June 29, 2018

Cyber Security: A must for municipalities - but how to succeed?

Maria Nordgren

VP, Sales, Security Services, Tieto

Cyber security is in the spotlight like never before. For many organizations, this has been a fight against the clock to meet the requirements of EU's new data protection regulation, GDPR, before it came into force in May.

However, the work does not end there. It’s now necessary to work systematically with security to ensure that personal data is protected properly. This applies in particular to municipalities and other public sector parties, where NIS opens up opportunities to utilize the new law and build something positive that increases the citizens' confidence in the authorities through smarter services and more transparency. But this requires that there is a clear plan to make cyber security a guiding principle for the entire organization. Here are some tips on this.

For a long time, cyber security was something that municipalities invested in when there was money left in the budget. Today, however, it’s something that has to encompass all operations. One thing to keep in mind is that the human factor is as important as the technical side in terms of cyber threats.

Taking into account the human factor

Research shows that in almost half of all cases where data from municipalities have experienced a data breach, it has been the result of an activity caused by an employee, not a sophisticated attack by a hacker. For example, an email sent to the wrong address, or a document stored on a computer where others can access it.

Therefore, it’s important that all organizations have a clear policy on how data is handled by employees, and which employees should have access to data in different systems. You have to educate people on common mistakes and regularly update them which procedures should be used when it comes to printing materials,  making backups of important information and installing security applications on one's mobile phone for example.

Another important step is to introduce role-based rights to systems and databases. Only those employees who really need access to certain information should have the opportunity to do so. In many municipalities, there may be employees who have worked in the organization for 15-20 years in a variety of roles, and over time gained access to a variety of systems they no longer need. The more users who can log in to a database, the greater the risk that someone's username and password is stolen.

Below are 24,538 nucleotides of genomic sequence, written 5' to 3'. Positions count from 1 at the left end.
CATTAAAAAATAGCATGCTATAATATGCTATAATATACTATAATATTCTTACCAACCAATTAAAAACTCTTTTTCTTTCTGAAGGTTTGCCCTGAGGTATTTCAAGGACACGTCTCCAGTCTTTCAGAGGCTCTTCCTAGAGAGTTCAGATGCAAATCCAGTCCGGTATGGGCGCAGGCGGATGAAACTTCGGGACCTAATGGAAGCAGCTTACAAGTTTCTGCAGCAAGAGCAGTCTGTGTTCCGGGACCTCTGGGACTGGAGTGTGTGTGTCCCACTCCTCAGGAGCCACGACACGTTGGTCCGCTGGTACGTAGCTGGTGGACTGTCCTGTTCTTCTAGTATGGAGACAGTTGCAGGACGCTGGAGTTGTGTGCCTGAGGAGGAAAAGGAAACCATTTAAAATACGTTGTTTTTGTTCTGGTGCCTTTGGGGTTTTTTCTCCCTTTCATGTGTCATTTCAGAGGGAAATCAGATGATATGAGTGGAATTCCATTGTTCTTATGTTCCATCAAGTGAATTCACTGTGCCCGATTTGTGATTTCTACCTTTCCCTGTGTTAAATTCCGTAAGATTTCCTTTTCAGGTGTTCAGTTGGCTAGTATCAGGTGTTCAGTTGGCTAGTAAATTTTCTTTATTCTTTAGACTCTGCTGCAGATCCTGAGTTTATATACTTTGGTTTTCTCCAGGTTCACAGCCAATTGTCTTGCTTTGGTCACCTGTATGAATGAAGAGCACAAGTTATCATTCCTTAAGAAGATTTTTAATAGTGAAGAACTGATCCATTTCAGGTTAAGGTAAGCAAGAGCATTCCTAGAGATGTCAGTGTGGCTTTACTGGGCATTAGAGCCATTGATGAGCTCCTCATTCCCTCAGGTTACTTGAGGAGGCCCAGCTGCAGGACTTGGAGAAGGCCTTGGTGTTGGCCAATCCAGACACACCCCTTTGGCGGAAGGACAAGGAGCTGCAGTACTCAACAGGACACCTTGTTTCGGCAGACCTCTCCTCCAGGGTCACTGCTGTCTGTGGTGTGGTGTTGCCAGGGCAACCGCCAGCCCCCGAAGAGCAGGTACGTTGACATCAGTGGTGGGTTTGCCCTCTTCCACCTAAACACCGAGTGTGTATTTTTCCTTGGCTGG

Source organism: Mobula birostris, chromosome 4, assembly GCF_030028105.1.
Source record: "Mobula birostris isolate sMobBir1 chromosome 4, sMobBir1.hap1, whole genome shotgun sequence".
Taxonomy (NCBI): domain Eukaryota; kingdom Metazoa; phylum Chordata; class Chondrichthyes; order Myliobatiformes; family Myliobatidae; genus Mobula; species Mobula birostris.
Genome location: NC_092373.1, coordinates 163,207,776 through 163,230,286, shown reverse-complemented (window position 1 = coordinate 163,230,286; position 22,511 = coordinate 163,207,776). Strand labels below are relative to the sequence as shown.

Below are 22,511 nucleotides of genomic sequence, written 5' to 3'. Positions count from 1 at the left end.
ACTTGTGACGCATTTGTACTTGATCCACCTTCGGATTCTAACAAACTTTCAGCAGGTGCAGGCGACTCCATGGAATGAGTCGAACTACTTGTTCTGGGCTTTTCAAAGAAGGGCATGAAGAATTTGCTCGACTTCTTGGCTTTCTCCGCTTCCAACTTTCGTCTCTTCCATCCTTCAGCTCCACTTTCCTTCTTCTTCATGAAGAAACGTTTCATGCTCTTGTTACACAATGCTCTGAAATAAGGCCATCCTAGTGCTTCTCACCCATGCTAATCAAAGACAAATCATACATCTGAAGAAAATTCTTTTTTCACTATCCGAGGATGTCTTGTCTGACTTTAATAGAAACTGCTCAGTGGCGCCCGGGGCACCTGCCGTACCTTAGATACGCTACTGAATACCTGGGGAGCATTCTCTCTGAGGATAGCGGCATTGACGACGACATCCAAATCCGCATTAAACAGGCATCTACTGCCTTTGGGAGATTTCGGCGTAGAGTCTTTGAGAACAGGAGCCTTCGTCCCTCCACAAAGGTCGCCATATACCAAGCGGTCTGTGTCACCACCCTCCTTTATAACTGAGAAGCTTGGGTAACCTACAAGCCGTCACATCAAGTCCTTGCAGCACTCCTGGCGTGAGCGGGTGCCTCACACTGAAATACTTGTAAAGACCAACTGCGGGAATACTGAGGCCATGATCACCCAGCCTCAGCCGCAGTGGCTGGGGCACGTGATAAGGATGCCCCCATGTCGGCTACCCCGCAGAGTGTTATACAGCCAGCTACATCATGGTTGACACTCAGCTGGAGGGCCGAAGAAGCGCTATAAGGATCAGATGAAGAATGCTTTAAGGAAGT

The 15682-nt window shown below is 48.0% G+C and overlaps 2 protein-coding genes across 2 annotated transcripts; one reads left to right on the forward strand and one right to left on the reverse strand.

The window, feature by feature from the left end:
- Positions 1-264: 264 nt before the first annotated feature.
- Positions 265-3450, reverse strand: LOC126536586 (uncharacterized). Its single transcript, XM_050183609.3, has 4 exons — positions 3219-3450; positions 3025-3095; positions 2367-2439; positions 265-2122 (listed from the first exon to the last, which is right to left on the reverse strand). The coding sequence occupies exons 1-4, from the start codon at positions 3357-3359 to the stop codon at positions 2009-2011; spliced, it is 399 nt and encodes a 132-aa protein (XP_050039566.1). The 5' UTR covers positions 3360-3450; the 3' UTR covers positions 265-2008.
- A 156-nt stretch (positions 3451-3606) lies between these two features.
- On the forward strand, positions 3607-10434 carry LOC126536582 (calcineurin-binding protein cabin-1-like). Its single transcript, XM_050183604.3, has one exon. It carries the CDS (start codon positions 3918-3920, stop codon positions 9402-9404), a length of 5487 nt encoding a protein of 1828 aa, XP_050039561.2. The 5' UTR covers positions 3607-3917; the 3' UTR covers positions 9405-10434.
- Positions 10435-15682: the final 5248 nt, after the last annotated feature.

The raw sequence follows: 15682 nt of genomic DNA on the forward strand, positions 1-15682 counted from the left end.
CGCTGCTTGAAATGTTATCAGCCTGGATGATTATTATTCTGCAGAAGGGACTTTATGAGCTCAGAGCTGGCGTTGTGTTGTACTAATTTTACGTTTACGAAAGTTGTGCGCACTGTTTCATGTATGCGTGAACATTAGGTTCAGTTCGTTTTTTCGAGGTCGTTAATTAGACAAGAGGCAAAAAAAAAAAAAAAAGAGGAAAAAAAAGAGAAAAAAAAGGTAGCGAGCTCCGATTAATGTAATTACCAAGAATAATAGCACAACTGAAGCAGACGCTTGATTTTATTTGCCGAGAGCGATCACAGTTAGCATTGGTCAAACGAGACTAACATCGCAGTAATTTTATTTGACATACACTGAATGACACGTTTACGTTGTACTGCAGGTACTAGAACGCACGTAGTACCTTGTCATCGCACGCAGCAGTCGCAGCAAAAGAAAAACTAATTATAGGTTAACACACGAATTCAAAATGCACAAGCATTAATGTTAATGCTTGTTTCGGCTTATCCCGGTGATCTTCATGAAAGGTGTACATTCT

The biggest challenge is weak passwords. Even today, many use the same password at work as they do in private accounts in eg. Facebook or private email. Millions of such combinations are targets of attack. The problem of multiple passwords is a familiar one; there are many different passwords to keep track of. Luckily, the solution is simple: a password manager.

Update and encrypt

Data security also involves having a secure network and good infrastructure. But even if you spend millions on IT security, no system is ever completely protected against hackers and phishing attacks.

The easiest way to get into a system is to find vulnerabilities, and sometimes these may lurk in unexpected places. It is important to constantly keep all software up to date, even when it comes to software seen as unimportant. For example, many municipalities have Wordpress blogs on their websites, but there are countless weaknesses in older versions that a hacker can attack. Updating is the key here; always keep your applications updated.

With more technical solutions, one of the most important things is to provide controls that quickly detect suspicious activity. One way is to use SIEM (Security Incident and Event Management), services that constantly monitor the activities of a system and can alert if it detects suspicious logins, or if it appears that data has been compromised. Such solutions are able to see if eg. a username that usually only logs in to a database once a month suddenly starts downloading personal data for thousands of people at once.

Organizations must analyze which is the most sensitive data they handle; with municipalities, it is usually personal data. Sensitive data needs to be encrypted every time it is sent by email or stored on a USB stick. This way, it is not that dangerous if someone unauthorized gets access.

Increasing trust using GDPR

New security related legislation, such as GDPR, are primarily seen as problems and hindrances. The key to working effectively with them is to see what opportunities they provide for creating better services. For municipalities, they provide a chance to build greater trust among citizens through more transparency. Tieto recently conducted a survey together with Sifo, which showed that many Swedes find it impossible to find out what information the authorities have about them. This is especially important; due to the Transportstyrelsen problem, citizens have less trust that authorities can protect sensitive information.

The key thing is that citizens trust authorities; in the cyberage, this is especially important. This requires that there is a plan in place, with dedicated resources - and that everyone is onboard. It's only when every employee is involved in the process of security that one can really succeed.

Meet me or one of my colleagues at Almedalen. If you want to know more about securing your business, feel free to shoot me an email anytime.

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